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Writing an Etch-a-Sketch with Purescript

Writing an Etch-a-Sketch with Purescript

Talk I gave for TampereJS about how to write an Etch-a-Sketch demo using Purescript-Pux

https://github.com/justinwoo/purescript-etch-sketch

Justin Woo

March 02, 2017
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  1. Writing an Etch-a-Sketch with
    Purescript
    Justin Woo
    2 Mar

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  2. What is Purescript?
    Functional programming language inspired by Haskell
    Sounds scary, but has plenty of usability improvements
    Features simple and useful Foreign Function Interface
    Meaning hand-written JS can be integrated first-class
    Statically typed with a powerful type system
    And much more!

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  3. Why Purescript?
    Powerful type system
    Compiler can tell you the mechanical correctness of your program
    Use the type system to encode more information
    Powerful abstractions make for simpler problem solving
    Mature JS backend
    Use with browsers, Node, or anything that runs JS!

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  4. Pre-FAQs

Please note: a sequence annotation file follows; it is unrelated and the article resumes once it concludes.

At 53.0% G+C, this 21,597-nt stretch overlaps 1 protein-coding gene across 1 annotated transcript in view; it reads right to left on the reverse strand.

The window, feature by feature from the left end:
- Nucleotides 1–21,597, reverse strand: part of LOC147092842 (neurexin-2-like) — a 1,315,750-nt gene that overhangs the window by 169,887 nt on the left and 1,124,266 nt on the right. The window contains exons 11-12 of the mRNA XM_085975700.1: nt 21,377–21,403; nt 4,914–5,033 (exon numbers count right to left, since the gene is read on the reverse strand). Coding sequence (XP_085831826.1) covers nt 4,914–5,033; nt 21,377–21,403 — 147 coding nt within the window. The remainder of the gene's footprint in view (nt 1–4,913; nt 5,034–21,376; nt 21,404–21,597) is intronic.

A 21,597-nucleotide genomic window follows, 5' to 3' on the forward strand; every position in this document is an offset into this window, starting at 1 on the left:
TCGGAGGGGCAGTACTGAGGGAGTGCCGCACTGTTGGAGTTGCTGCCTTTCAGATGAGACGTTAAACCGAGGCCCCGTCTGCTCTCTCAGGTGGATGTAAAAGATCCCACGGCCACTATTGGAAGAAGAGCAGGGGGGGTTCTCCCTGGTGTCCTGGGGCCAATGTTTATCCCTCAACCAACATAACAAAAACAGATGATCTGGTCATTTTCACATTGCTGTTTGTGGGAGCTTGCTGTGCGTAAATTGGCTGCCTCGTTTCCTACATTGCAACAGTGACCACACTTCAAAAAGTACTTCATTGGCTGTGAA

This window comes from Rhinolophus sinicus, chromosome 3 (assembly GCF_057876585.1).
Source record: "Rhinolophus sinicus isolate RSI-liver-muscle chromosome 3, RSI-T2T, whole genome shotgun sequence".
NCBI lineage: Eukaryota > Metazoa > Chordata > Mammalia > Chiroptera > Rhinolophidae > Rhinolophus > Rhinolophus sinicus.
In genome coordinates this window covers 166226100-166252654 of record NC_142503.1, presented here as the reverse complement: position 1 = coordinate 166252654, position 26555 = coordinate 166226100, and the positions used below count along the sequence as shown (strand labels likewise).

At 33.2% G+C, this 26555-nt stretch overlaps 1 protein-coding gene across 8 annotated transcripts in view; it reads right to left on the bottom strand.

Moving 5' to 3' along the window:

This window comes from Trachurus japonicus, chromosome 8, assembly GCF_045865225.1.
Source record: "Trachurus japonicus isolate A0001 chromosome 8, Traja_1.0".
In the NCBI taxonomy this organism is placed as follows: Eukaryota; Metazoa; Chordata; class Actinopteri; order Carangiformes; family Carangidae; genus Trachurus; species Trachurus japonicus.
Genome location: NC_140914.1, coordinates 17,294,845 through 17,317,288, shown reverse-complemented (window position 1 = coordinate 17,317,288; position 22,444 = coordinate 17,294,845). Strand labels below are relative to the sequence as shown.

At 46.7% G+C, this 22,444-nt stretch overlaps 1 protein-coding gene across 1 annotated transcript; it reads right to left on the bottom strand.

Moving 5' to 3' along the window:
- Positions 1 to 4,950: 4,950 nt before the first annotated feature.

What are all of those dollar signs?
    $ is used to avoid writing parentheses until the end of the line
    Because balancing multiple parens visually is hard
    What about all those other weird symbols/operators?
    Like normal math operators, they’re just easier to read and delimit operands
    E.g. add 1 1 vs 1 + 1, map increment [1,2,3] vs increment <$> [1,2,3]
    In JS, I use array.map(project), not _.map(array, project)

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  5. What is Purescript-Pux?
    Purescript interface to React
    Similar to Elm architecture
    Action → State → State
    Write effectful code in Purescript instead of passing off to magic runtime or
    partially-typed ports
    Also comes with type-safe CSS and routing
    Can use or be used in existing React code

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  6. What is an Etch-a-Sketch?
    Some kind of board that can be drawn on using a cursor
    2-dimensional
    Some collection of points
    A cursor
    Cursor moves UDLR
    Collection of points built up of cursor’s previous positions

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  7. Modeling our problem
    State of our application:
    type State =
    { cursor :: Coords
    , points :: Set Coords
    , width :: Int
    , height :: Int
    , increment :: Int
    }
    What are coords?
    data Coords = Coords Int Int
    derive instance eqCoords :: Eq Coords
    derive instance ordCoords :: Ord Coords
    Derivable instances Eq and Ord
    Instances used so that Coords can be used in a
    Set

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  8. Quick intro to typeclasses
    Typeclass: kind of like Java interfaces
    class Eq a where
    eq :: a -> a -> Boolean
    Example instance:
    instance eqCoords :: Eq Coords where
    eq (Coords ax ay) (Coords bx by) =
    ax == bx && ay == by
    Constraints are set on the set items:
    data Set a
    instance eqSet :: Eq a => Eq (Set a) where
    eq (Set m1) (Set m2) = m1 == m2